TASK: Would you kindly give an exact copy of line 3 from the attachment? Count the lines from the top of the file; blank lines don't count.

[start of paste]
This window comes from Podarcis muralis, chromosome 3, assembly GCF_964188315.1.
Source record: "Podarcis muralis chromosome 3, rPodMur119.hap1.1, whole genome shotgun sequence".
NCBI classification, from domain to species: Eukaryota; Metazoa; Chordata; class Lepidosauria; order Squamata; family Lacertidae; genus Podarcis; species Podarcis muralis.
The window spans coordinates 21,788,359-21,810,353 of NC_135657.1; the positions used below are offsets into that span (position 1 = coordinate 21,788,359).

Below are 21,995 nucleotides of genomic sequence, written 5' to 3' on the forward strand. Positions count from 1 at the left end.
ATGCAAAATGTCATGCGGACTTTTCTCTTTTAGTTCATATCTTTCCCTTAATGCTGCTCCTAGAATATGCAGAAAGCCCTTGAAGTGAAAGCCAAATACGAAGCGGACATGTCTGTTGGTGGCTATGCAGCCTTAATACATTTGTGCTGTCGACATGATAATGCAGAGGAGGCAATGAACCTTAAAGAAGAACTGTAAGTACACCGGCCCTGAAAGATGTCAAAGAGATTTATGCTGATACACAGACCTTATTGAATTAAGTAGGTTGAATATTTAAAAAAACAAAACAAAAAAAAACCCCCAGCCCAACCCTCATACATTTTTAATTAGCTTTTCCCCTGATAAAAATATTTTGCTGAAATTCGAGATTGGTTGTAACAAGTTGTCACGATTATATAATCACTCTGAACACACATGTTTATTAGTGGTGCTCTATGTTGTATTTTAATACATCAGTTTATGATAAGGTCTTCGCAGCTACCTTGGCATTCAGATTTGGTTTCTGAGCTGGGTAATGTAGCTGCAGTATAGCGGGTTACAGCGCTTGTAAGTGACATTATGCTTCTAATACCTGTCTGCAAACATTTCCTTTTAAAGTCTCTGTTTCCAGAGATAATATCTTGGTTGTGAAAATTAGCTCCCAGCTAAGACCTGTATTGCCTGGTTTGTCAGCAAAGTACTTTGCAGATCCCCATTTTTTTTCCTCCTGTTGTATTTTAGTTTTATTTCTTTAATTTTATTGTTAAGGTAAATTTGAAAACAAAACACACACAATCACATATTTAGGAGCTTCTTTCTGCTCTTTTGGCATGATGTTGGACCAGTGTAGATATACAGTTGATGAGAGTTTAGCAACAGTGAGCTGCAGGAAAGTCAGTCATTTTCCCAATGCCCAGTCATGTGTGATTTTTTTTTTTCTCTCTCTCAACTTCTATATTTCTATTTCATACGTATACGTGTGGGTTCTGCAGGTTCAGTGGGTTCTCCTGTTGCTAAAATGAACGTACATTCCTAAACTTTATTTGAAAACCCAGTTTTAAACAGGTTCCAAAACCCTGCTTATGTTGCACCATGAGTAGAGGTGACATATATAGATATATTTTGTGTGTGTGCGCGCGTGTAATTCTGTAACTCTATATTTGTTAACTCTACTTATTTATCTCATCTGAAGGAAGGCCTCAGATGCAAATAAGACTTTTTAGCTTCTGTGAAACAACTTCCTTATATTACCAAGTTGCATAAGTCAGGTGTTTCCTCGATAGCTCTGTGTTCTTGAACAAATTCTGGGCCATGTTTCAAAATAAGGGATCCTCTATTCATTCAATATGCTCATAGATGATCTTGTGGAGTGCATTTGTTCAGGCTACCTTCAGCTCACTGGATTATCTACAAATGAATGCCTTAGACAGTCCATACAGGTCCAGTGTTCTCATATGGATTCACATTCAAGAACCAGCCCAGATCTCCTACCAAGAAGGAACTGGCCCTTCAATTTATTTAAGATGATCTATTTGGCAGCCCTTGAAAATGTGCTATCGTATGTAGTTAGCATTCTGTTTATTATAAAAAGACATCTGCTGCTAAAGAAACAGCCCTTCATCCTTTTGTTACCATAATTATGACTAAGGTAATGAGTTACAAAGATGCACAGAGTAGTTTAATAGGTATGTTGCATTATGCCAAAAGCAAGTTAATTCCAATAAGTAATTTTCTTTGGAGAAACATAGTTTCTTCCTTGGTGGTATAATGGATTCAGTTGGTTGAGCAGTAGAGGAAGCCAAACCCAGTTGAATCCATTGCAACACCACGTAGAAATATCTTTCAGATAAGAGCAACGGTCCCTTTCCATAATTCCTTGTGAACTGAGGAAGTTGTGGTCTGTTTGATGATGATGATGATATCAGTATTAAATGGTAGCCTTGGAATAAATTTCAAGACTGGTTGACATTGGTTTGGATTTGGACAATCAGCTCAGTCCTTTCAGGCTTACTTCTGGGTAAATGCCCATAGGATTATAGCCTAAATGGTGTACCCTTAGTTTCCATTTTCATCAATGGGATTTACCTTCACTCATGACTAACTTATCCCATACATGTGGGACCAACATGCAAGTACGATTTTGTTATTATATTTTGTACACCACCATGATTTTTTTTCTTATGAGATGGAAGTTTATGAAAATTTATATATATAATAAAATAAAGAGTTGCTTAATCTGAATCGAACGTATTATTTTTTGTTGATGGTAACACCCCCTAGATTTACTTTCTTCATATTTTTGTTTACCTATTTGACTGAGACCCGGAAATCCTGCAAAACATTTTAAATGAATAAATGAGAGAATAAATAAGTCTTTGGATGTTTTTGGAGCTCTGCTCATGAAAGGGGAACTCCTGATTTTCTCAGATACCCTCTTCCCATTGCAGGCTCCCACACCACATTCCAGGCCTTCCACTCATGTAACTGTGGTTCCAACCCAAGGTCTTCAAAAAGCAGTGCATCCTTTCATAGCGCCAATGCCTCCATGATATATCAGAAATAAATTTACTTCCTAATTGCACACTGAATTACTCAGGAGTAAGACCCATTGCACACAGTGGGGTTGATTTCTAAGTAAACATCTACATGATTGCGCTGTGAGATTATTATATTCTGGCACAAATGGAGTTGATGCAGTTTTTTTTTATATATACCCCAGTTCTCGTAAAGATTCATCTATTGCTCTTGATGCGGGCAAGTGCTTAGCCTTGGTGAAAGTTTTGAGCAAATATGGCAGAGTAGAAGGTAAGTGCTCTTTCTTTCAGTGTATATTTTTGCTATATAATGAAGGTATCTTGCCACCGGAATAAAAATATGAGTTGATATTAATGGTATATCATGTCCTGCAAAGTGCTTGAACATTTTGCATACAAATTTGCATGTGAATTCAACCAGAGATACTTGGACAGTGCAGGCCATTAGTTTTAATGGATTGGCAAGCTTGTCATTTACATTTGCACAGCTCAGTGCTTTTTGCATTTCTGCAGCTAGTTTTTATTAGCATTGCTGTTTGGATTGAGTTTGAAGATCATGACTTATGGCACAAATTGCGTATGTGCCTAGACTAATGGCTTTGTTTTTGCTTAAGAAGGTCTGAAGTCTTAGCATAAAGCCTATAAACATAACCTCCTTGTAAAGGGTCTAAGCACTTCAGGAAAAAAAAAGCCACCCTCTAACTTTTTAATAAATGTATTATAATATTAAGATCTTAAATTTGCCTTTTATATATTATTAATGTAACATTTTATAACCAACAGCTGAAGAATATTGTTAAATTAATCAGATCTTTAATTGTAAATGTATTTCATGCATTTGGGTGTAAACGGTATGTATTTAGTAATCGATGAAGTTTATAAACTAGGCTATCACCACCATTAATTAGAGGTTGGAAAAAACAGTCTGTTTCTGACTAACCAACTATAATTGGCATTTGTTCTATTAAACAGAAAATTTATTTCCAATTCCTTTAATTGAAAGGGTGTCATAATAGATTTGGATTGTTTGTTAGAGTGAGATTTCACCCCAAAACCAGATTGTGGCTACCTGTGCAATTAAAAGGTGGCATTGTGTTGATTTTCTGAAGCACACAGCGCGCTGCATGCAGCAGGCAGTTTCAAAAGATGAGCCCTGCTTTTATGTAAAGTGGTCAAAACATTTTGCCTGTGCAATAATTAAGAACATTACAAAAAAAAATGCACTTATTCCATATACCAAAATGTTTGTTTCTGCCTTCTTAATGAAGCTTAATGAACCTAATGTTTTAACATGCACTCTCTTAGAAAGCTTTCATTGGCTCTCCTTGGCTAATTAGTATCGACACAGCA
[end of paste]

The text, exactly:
NCBI classification, from domain to species: Eukaryota; Metazoa; Chordata; class Lepidosauria; order Squamata; family Lacertidae; genus Podarcis; species Podarcis muralis.